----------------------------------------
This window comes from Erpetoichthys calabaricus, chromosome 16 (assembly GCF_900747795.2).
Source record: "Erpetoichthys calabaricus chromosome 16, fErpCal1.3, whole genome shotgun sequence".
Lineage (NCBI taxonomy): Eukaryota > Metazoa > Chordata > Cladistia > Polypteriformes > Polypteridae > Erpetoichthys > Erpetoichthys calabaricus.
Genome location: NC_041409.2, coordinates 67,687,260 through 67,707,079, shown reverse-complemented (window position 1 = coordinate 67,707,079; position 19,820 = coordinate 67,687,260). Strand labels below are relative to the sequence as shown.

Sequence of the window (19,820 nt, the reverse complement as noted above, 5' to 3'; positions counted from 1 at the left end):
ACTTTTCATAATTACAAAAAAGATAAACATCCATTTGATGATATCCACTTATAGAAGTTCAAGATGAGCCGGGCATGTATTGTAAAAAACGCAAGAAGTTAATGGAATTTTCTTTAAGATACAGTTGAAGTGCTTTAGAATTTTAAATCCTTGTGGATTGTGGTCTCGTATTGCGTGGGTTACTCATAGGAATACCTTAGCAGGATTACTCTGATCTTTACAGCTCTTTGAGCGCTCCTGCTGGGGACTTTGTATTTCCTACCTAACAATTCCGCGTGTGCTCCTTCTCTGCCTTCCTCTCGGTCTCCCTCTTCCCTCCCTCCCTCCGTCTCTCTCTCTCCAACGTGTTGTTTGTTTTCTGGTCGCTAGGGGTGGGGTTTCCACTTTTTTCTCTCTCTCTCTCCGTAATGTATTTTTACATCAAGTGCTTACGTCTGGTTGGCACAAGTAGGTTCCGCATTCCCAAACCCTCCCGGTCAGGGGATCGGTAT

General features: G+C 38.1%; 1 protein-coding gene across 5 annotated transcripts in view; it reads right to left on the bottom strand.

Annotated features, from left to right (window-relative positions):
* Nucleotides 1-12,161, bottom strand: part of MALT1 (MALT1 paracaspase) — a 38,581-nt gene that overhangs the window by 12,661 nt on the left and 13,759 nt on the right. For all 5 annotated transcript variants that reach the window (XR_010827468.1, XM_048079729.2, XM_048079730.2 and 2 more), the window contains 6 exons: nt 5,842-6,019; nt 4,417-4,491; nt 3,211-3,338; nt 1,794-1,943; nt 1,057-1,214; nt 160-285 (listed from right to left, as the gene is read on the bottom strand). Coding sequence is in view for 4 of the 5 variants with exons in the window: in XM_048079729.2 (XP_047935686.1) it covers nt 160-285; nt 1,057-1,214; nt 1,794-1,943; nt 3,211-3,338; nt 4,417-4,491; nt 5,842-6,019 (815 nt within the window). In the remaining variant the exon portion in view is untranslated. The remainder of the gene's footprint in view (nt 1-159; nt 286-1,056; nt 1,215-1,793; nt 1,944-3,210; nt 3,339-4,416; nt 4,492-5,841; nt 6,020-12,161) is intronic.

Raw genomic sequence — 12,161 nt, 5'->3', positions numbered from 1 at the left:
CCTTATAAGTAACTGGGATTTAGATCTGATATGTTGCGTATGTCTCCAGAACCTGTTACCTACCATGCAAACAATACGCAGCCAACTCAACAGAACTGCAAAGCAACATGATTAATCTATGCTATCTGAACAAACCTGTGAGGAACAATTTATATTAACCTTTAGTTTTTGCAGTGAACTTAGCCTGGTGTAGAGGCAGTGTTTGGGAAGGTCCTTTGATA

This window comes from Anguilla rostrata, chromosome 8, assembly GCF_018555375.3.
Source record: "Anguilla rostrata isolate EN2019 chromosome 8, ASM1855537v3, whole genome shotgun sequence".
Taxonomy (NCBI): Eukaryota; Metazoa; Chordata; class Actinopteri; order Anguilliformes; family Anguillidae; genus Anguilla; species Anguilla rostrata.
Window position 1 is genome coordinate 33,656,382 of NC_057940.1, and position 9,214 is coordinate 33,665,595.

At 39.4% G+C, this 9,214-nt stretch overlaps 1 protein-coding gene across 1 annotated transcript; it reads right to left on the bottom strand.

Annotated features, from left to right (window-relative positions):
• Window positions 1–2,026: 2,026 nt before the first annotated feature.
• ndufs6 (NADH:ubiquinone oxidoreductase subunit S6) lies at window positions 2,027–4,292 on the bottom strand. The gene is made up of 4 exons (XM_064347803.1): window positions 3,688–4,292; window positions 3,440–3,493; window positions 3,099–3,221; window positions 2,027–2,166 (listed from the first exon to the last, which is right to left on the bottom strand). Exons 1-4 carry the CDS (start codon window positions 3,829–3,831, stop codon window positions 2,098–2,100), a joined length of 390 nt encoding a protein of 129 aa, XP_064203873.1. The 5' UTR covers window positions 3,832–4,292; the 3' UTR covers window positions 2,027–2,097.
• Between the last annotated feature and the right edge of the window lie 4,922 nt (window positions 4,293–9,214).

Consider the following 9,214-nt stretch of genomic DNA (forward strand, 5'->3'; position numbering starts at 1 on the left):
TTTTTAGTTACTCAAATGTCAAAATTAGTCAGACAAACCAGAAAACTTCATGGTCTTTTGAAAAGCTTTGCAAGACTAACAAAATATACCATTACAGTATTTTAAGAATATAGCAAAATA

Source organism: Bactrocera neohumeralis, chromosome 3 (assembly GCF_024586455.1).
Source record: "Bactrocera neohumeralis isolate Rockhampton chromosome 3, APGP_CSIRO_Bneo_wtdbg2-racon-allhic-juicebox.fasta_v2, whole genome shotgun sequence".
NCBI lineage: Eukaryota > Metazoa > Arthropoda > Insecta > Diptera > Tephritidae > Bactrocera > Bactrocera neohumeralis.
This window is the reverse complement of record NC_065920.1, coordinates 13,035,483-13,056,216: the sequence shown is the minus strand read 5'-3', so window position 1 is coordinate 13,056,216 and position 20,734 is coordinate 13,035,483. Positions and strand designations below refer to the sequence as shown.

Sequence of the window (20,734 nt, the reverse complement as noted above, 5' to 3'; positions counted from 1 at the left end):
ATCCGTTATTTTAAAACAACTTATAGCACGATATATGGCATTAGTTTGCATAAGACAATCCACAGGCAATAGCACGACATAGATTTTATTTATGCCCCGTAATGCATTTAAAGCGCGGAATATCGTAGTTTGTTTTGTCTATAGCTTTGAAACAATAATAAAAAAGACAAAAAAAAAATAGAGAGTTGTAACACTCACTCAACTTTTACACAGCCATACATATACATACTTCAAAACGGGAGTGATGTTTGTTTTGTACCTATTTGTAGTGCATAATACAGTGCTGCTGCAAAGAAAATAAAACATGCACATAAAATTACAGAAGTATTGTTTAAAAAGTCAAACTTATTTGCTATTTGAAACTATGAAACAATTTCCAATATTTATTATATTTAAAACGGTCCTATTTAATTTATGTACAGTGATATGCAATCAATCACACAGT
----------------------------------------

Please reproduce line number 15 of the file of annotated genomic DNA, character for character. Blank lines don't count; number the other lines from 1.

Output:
Window position 1 is genome coordinate 33,656,382 of NC_057940.1, and position 9,214 is coordinate 33,665,595.